Auditing your AI and big data can be a challenge. But there are some questions to ask to get you on your way to compliance and governance.
IT audits for systems of record data are an annual event at most companies. But auditing artificial intelligence and big data, while ensuring that they are under sufficient security and governance, is still a work in progress.
The good news is that companies already have a number of practices that they can apply to AI and big data. These practices are embodied in IT policies and procedures that can be adapted for both AI and big data. All are extremely helpful at a time when professional audit firms offer limited AI and big data services.
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Here are nine questions and ways that companies can use to self-audit their AI and big data:
1. Do you know where your data is coming from?
Companies acquire their own data from business operations, but they also purchase and use data from outside vendors for AI and analytics. All data from the outside should be evaluated for trustworthiness and quality of data before data is used in AI and analytics. Vetting data from third parties should be part of every RFP.
2. Have you addressed data privacy?
You can have your own data privacy rules and agreements with clients or customers, but these data privacy rights get stretched when they are extended to outside business partners that may not have the same data privacy standards. . In these cases, there should be policies and procedures for data privacy not only in IT, but in corporate legal and compliance departments to ensure that customers/clients whose data could be used, anonymized or shared are aware of that fact.
SEE: Data Privacy Day: 10 experts give advice for protecting your business (TechRepublic)
3. Do you have lockdown procedures?
The Internet of Things and edge computing will increasingly contribute unstructured big data to systems. Because these devices are mobile and distributed, they can be easily lost, compromised or misplaced. At a minimum, IT should have a way of tracking these devices and their usage, and locking them down when they are reported as missing or misplaced.
SEE: 5 data categories to learn for faster cybersecurity responses (TechRepublic)
4. Is all IT aligned with your security settings?
Many edge computing and IoT devices, as well as routers and hubs, arrive with default security settings from their vendors that don’t match corporate security standards. As part of installation procedures, IT should include a step where default security settings are checked and then set to enterprise security settings before they are deployed.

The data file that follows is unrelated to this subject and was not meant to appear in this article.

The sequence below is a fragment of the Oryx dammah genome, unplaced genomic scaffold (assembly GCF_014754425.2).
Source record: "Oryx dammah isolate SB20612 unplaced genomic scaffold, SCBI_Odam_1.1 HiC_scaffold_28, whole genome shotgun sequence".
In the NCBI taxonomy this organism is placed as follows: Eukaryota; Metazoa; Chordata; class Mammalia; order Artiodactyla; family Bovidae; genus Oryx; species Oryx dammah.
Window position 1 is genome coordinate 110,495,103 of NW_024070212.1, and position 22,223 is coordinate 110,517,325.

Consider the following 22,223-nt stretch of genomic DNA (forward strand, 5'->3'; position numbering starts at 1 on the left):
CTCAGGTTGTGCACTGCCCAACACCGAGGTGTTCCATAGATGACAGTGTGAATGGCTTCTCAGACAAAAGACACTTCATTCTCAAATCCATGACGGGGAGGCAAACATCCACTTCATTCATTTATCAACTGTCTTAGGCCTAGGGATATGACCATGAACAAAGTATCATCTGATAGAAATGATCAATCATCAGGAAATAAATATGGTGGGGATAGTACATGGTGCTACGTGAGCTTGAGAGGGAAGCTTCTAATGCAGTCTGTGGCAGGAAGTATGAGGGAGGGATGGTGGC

5. How clean is your data?
An appropriate level of data cleaning, which could involve data discards, data normalization, the use of ETL (extract, transform, load) tools, etc., should be in place. This is to ensure that the data that enters your analytics and AI systems is as “clean” and accurate as possible.
SEE: AI can be unintentionally biased: Data cleaning and awareness can help prevent the problem (TechRepublic)
6. How accurate is your AI?
The algorithms and the data that are used in AI systems continuously change so that the assumptions for the AI that are true today may not hold for tomorrow. AI may also incorporate biases that are not immediately detected. Because of this, the process of monitoring and revising AI algorithms, queries and data must be continuous and ongoing. An AI procedure for regularly “tuning” AI data and operations should be in place.
7. Who is authorized to touch your big data and your AI?
All big data repositories and AI and analytics systems should be monitored on a 24/7 basis to ensure that only users who are authorized to use the data and systems are accessing them.
SEE: 4 ways to keep control of your AI data (TechRepublic)
8. Is your AI fulfilling its mission?
Minimally on an annual basis, AI systems should be assessed to confirm that they are meeting the demands and missions of the business. If they aren’t, they should be revised or discarded.
9. Can you failover if AI fails?
If you embed AI operations into business processes, your disaster recovery plan should address a scenario in which these systems become inoperable. If a system experiences downtime, what will you do? Will there be a backup system that quickly comes online? Or a set of manual procedures (and employees who know how to execute them) that can take over until the AI system returns? Can the business defer decisions that the AI makes until systems are back up? The procedures for downtime should be clearly enumerated for both IT and the end business.